Here are a pair of Pleurotomaria sp. gastropods that come from a quarry near Evrecy (southwest of Caen), France that excavates rock from the Bajocian stage of the Jurassic. The rock is very distinctive with a tan color that is speckled with small red hematite nodules.

The first fossil is Pleurotomaria textilis still attached to the matrix.

Then we have Pleurotomaria granulosa. The shell is not as tall as P. textilis but it still has that distinctive decoration along the whorls.

Thanks to my friend Gery who sent me these fossils.

Monday, April 21, 2014

Blastoids from Michigan

A few years ago a member of the Fossil Forum gave me these two blastoids in matrix. What I know about them is that they came from the Alpena area of Michigan and are Devonian in age. I reached out to my friend Joe K. for some ID help and he suggested that it comes from the Thunder Bay formation and would be classified as a Heteroschisma subtrunctatum.

Specimen #1

Specimen #2

I need to get both specimens cleaned and prepped so that they are more visible. The Thunder Bay formation (or limestone, depending on who you are talking to) is the uppermost layer of the Traverse group in Michigan which places it as latest Givetian stage of the Devonian.

Saturday, April 19, 2014

Megistocrinus sp. crinoid calyx from Marilla, NY

It's not a great fossil but the specimen below is one of the few Crinoid calyxes that I have found. It's a weathered Megistocrinus sp. calyx that I found in the Deep Run mbr. of the Moscow formation.I found it in a creekside exposure of Buffalo Creek near Marilla, NY.

Here is the matrix with the bottom of the calyx sticking out on the right hand side.

A closer view of the side where you can see some of the geometry of the plates that make up the calyx. along the top of the calyx are some round knobs where the arms once were attached.

Another side view
A view of the bottom with the basal plates where the stem would have attached.
The patterns on the calyx plates are not those that would have been seen in life. Since the specimen has eroded due to exposure to the elements the marks on the plates are more likely a crystallization pattern that is preferentially weathered.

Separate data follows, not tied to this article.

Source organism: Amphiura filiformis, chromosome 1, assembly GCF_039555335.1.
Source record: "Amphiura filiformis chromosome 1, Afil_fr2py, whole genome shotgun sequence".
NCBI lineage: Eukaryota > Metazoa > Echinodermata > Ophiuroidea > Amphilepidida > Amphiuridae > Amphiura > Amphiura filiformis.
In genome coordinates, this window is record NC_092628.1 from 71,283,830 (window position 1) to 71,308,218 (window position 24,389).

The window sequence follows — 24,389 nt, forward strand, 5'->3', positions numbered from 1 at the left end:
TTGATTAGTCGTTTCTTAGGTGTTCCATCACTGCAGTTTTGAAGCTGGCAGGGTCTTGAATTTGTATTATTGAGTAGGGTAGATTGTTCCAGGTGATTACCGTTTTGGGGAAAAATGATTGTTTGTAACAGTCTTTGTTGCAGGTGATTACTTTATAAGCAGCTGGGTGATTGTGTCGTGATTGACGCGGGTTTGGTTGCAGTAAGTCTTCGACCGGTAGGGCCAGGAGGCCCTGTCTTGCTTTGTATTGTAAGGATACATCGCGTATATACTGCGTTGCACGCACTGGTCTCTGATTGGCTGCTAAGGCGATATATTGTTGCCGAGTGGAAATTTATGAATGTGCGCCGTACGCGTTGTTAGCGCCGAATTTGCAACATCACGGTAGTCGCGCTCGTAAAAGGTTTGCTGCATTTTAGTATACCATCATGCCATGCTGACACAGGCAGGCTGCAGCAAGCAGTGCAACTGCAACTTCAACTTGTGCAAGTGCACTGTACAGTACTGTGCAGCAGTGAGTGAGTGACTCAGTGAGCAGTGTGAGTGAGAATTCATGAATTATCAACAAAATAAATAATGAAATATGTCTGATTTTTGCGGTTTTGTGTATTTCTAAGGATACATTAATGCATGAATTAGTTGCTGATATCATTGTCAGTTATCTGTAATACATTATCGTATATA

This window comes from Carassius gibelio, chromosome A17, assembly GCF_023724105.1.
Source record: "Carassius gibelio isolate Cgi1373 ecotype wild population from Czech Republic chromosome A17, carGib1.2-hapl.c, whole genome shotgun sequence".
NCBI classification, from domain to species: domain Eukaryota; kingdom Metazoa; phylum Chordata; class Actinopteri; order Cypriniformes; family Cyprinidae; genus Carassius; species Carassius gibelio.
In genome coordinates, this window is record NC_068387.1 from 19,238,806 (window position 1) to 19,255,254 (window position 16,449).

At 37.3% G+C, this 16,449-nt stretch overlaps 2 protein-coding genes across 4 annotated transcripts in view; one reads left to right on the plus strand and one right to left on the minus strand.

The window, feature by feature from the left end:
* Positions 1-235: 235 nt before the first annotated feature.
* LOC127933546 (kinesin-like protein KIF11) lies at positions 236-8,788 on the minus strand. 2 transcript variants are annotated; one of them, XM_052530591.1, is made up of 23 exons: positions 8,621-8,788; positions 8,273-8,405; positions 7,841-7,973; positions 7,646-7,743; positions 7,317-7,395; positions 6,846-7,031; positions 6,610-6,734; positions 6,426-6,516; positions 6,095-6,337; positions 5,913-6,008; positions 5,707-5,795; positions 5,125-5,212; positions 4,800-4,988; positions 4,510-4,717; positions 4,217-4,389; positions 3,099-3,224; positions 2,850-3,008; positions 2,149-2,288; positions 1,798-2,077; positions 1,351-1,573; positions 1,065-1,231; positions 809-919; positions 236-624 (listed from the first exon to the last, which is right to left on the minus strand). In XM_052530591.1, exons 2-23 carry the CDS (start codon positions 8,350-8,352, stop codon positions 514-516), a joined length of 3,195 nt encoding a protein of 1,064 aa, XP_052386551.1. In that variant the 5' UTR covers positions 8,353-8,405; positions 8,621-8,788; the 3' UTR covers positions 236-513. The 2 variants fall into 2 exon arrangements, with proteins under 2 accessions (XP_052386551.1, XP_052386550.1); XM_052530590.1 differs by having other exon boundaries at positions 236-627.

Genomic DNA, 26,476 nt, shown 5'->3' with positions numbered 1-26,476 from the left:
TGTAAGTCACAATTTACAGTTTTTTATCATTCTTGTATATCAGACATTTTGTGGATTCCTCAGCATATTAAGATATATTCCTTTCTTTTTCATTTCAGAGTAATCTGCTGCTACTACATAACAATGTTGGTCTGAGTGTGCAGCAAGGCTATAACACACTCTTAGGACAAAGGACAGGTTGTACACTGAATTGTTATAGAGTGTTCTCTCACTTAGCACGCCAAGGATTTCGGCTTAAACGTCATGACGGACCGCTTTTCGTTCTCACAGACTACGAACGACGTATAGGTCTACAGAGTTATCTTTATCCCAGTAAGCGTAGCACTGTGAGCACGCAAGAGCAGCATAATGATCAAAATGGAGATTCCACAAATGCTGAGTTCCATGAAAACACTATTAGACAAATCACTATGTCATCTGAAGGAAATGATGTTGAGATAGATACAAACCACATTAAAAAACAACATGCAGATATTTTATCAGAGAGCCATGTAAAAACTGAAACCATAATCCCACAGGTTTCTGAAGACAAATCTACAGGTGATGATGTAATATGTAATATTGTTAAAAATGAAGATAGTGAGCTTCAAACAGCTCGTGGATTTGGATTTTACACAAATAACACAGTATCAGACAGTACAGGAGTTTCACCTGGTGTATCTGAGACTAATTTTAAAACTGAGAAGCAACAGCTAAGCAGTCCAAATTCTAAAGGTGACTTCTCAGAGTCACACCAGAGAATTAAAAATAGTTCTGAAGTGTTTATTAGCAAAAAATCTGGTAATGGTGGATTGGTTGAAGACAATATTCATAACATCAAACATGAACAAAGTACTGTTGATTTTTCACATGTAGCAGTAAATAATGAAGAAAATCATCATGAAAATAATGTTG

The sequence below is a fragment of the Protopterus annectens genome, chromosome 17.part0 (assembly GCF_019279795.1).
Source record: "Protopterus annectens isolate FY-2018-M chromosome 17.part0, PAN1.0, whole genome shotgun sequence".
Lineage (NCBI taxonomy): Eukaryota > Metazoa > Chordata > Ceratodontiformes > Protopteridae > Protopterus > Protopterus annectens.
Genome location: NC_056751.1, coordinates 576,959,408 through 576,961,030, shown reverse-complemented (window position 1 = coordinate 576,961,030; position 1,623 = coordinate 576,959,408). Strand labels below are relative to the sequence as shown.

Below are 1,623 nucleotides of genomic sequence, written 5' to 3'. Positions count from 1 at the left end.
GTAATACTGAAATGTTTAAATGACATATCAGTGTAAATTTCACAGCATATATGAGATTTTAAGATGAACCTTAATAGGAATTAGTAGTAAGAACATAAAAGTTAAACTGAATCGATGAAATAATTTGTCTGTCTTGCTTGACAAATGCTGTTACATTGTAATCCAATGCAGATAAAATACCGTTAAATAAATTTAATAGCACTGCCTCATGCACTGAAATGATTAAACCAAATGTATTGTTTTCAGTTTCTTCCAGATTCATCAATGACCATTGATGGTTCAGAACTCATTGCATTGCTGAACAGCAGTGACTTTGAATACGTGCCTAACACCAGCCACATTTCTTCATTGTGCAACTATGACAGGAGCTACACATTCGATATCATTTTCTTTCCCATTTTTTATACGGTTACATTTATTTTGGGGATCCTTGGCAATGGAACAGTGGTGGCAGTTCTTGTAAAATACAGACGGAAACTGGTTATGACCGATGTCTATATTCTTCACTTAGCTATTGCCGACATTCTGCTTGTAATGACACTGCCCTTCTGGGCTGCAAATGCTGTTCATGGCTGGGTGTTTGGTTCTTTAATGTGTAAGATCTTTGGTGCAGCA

The Deep Run mbr. of the Moscow Fm. is stratigraphically older than the Windom shale and is not found along Lake Erie. The town of Marilla is located about 15 miles east of Buffalo and the exposure there of the Deep Run Mbr. is only about a foot thick. I need to find another exposure farther east so that I can explore this rock unit more.

Thursday, April 17, 2014

Some new finds from the Kashong Shale

This past spring I hunted among the eroded remnants of the Kashong Shale near Greigsville, NY and found a few interesting fossils.

This is a very narrow Crinoid holdfast that must have grown on a jumble of thin shell material.

It is not uncommon to find pieces of shell hash that have flat bryozoans incoporated in with them. This is a piece of matrix that has a Taeniopora exigua piece on one side...
... and some Sulcoretipora incisurata on the other side.

Lastly I found a portion of a crushed Blastoid that may have been a Nucleocrinus or Devonoblastus.

All the above specimens were found in the Kashong shale member of the Moscow formation which is middle Devonian in age (Givetian stage).